Images of too-thin women evoke memories of the Holocaust. But does Israel’s new skinny model ban really protect the public?
A new law took effect in Israel on January 1st , a law that pits commitment to freedom of expression against the commitment to protect people from the physical and psychological dangers of being too thin or attempting to be so. The law requires that models must maintain a Body Mass Index (BMI) of no less than 18.5. Put in context, a 5’8” model weighing 120 pounds would have a BMI of 18.2.
The law, which is sometimes called the “Photoshop Law”, also bans digitally manipulating images to portray people with BMI’s lower than 18.5, unless the images are accompanied by a text which explains the artificiality of the person portrayed.
It’s probably no accident that this law was passed in Israel. Israel is a small country with a population of slightly over 7 million people living in an area roughly the size of New Jersey. In that small area, there are many people for whom the memory, let alone the ongoing effects, of starvation are very real, and the concern about exploiting hunger as a path to material success, particularly acute.
Israel is home to almost 200,000 Holocaust survivors, tens of thousands of refugees from Ethiopia, and hundreds of thousands of others who have come to Israel by way of places in which malnutrition and its related problems were a regular facet of daily life. Their journey to Israel, both in their minds and in the collective mind of the larger Israeli public, is not simply about their physical movement from one location or circumstance to another. It is about coming home to a place of greater safety and dignity. It is about coming home to a place which protects people from being dangerously underweight, and by extension from glamorizing that circumstance.
To be sure, one could rightly argue that choosing to be underweight is not the same as it being forced upon you. That said, presuming that the choice to be dangerously thin, to have an eating disorder, etc. is simply a free choice, is foolish.
When a culture incentivizes specific body images, and rewards those who attain them even when it is clearly unhealthy to do so, that culture must bear at least some measure of responsibility for the ill health, both physical and psychological which is created. In that sense, Israeli law-makers are to be congratulated for enacting this new law.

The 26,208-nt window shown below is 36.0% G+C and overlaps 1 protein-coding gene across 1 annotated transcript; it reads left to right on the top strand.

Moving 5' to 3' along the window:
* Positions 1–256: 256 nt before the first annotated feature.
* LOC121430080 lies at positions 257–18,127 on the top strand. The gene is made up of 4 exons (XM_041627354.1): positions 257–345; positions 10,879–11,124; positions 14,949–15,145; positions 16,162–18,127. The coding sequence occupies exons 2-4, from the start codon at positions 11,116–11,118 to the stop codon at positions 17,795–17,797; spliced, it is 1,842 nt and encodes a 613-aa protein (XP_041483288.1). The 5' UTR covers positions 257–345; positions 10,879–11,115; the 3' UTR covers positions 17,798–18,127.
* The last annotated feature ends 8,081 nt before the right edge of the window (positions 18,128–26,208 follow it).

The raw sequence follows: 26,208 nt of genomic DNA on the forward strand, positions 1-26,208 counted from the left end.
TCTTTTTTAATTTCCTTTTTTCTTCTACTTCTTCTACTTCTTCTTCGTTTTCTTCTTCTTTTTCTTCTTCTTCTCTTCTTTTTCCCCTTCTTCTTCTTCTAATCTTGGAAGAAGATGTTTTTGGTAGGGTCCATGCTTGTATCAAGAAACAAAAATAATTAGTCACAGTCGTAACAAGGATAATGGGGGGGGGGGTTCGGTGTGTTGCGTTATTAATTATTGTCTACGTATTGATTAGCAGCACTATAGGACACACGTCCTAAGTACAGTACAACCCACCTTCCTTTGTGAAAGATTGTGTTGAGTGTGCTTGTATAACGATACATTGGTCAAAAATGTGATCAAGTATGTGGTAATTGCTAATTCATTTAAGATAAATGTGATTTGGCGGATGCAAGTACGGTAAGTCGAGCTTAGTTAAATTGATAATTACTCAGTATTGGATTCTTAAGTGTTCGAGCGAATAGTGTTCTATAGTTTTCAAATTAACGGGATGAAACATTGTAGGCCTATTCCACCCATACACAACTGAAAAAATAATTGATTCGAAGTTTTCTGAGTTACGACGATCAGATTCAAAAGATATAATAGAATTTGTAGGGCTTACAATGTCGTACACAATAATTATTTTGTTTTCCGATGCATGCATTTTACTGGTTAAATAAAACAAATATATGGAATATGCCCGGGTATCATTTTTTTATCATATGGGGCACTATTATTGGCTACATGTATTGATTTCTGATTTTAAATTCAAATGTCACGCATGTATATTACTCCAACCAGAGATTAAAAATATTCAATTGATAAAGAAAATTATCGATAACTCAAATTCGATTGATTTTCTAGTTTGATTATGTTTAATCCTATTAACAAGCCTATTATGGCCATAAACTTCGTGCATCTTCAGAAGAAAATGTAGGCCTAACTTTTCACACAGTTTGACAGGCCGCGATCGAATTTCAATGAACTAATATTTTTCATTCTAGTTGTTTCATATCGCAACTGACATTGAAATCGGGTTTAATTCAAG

There are however, many good reasons to find this law objectionable. For starters, Israel, like the United States, deems freedom of expression an almost sacred right, and the test of a cultures commitment to freedom of expression lies in its commitment to defending the expression of precisely those ideas and images which are objectionable. That fact, combined with the reality that no society that values personal freedom can legislate away every possible opportunity to people to harm themselves, could make Israel’s approach the wrong way to go.
When one adds to that the fact that there are many factors which lead to people become underweight, or suffer from eating disorders — many of them genetic or otherwise biological, it’s hard to defend the full force of the new law. But not defending the full force of the law does not mean Israeli legislators are not onto something and that perhaps there is a useful middle ground to be considered right here in the United States.
Perhaps we should begin to consider images of models with BMI’s under 18.5, or some other carefully determined cut off, to be like images of models engaged in sexually explicit behavior. Those images, as long as they do not present an immediate danger, such as cases of child pornography, are legally protected, but not allowed to circulate without additional restrictions. They are deemed less than fully appropriate for public consumption, especially by minors, and while we do not ban them, we create a measure so social disapproval about them.
I appreciate that pornography is a booming business, and that this suggestion may only push the problem into the darker corners of society. But this solution, or something like it, would at least begin to delineate a sense of social awareness about the often dangerously unrealistic images with which especially women and girls are inundated, not to mention the damage inflicted on at least some of those models who make the images.
The line between our commitment to individual freedom and our commitment to public health is a fine line to walk. The new law in Israel may not be the best way to walk it, but it reminds us that we could surely walk it better than we currently do.